But, at first,
Fernrakete A-4 was what the Germans call a Sorgenkind, a term
which combines the meanings of our words problem child and
amazingly and failed to grow up for a long time. The very
first, fired on July 6, 1942, exploded three feet above the
ground with such violence that it destroyed its testing site.
The second exploded with equal violence, but at an altitude
of about 16,000 feet. The third did the same but the fourth
showed that A-4 was a promising development in spite of everything.
In October, 1942. it covered a distance of 170 miles, The
fifth also functioned well, except that it could not be found
after having been fired.
Number 6 to number
18 constituted a broken series of thirteen bad failures. Some
did not take off at all, some exploded, Some broke into two
shortly after take-off and crashed. No. 19 functioned well—and
a hundred more rockets were built. Most of them worked, but
one out of every five broke up in mid-air and one failure
was particularly unfortunate front the point of view of the
experimenters. They had called a large number of army officers
and party functionaries together to witness a demonstration—it
is said that Himmler presided over the gathering—and
the rocket, after staggering into the air for about 200 feet,
tilted over and crashed.
In 1943 Count von
Braun packed up the films of the experiments and went to see
Hitler at his headquarters at the Eastern Front. By then Hitler
was desparate enough to look even at rockets; they might furnish
a way out. The films impressed him and he ordered mass production
of Fernrakete A-4 which then became the V-2.
Then the Nazis
indulged in an experiment peculiarly their own in design and
execution. The SS evacuated the small Polish town of Blizna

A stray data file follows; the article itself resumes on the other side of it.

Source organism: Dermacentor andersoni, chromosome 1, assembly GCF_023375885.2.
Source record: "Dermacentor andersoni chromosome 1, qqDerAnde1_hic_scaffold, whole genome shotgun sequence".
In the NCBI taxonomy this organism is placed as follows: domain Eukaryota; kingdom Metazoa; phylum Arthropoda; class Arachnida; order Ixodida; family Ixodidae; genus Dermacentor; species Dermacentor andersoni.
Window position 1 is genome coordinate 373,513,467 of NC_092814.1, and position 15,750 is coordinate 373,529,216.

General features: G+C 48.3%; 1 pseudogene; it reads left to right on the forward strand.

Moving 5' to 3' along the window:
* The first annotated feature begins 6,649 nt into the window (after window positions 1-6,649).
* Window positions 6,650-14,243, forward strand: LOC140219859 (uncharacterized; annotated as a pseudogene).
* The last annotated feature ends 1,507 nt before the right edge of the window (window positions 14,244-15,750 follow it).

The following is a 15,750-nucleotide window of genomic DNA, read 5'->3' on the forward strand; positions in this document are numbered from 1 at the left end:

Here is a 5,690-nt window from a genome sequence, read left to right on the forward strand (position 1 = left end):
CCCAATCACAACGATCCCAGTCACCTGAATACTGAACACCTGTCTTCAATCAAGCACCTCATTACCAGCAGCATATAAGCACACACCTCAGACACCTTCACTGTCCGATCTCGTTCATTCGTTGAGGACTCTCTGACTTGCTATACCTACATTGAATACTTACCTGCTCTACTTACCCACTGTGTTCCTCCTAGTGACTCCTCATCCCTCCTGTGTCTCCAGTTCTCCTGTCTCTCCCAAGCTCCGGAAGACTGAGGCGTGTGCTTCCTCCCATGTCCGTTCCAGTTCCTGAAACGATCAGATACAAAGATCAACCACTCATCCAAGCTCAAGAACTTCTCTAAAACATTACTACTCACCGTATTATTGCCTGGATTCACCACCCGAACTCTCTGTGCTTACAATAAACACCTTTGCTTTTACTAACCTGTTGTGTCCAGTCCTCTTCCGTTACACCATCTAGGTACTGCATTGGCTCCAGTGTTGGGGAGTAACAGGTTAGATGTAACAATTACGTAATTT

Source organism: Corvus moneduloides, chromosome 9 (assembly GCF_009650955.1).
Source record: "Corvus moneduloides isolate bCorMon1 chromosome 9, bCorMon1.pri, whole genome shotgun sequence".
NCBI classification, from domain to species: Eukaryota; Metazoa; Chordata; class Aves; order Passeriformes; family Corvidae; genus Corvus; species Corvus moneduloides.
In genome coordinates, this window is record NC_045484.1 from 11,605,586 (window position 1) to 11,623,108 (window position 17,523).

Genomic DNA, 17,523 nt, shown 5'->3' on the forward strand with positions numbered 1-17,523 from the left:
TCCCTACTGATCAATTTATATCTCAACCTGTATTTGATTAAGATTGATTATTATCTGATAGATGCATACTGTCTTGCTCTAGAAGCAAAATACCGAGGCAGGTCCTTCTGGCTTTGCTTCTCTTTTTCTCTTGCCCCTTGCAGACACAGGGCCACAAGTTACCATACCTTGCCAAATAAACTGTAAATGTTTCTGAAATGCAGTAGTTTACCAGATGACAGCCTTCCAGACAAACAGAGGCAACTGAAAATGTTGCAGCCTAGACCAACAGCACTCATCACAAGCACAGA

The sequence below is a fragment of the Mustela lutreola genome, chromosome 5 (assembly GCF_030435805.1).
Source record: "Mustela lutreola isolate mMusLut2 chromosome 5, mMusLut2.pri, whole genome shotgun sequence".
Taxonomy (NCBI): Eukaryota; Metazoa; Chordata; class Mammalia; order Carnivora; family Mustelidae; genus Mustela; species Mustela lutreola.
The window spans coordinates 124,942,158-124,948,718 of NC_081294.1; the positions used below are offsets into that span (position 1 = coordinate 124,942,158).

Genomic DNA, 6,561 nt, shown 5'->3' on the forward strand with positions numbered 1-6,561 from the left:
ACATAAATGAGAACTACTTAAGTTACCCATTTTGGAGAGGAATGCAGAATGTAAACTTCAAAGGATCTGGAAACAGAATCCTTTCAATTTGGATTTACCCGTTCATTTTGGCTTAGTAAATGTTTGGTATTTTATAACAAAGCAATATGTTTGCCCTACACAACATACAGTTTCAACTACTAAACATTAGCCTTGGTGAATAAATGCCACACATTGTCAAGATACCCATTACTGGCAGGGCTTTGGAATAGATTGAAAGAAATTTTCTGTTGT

in order to put the V-2 testing station there. And the SS
went to another small Polish town of about 1,000 inhabitants,
Sarnaki. which is situated 150 miles due North of Blizna and
surrounded it in a wide circle. While the inhabitants of Blizna
had been evacuated, those of Sarnaki had to stay in their
town because Sarnaki had been chosen as target city. The Nazi
experimenters wanted to see what V-2s could do to a city living
a more or less normal life.
Over a hundred
V-2’s were fired at Sarnaki during the six weeks front
May 15 to the end of June, 1943. Sarnaki turned out to be
too small a target for rocket fire front 150 miles away. Not
a single rocket ever hit the town directly; the one that came
closest crashed some 300 yards away. A number of houses were
destroyed by the concussion waves of the explosions of a ton
of Amatol (a mixture of TNT and ammonium nitrate) in each
warhead. But the toll of life was small—one old man
was killed and one woman seriously injured.
the test shots gave the Nazis’ big secret away. When
the RAF bombed Peenemünde, that target was mainly one
of V-1 research, although the British did know through their
agents (the are said to have had two right in the institute
itself) that the Germans also experimented with gigantic rockets.
Peenemünde installations, Circle: two V-2s being
readied for test.
But they did not
know details until June, 1944, when a test rocket exploded
many miles above Swedish territory. Two tons of fragments,
most of them small, were collected over an area of square
miles and pieced together by British experts; they then knew
that the weapon which they had to expect was a forty-six foot
In fact, the diagram
which the British had ready when the first V-2 crashed into
a London suburb on September 8, 1944, contained all the essential
features. Some detail has been filled in by W. G. A. Perring,
a Fellow of the Royal Aeronautical Society during a lecture
delivered in London November 1st, 1945.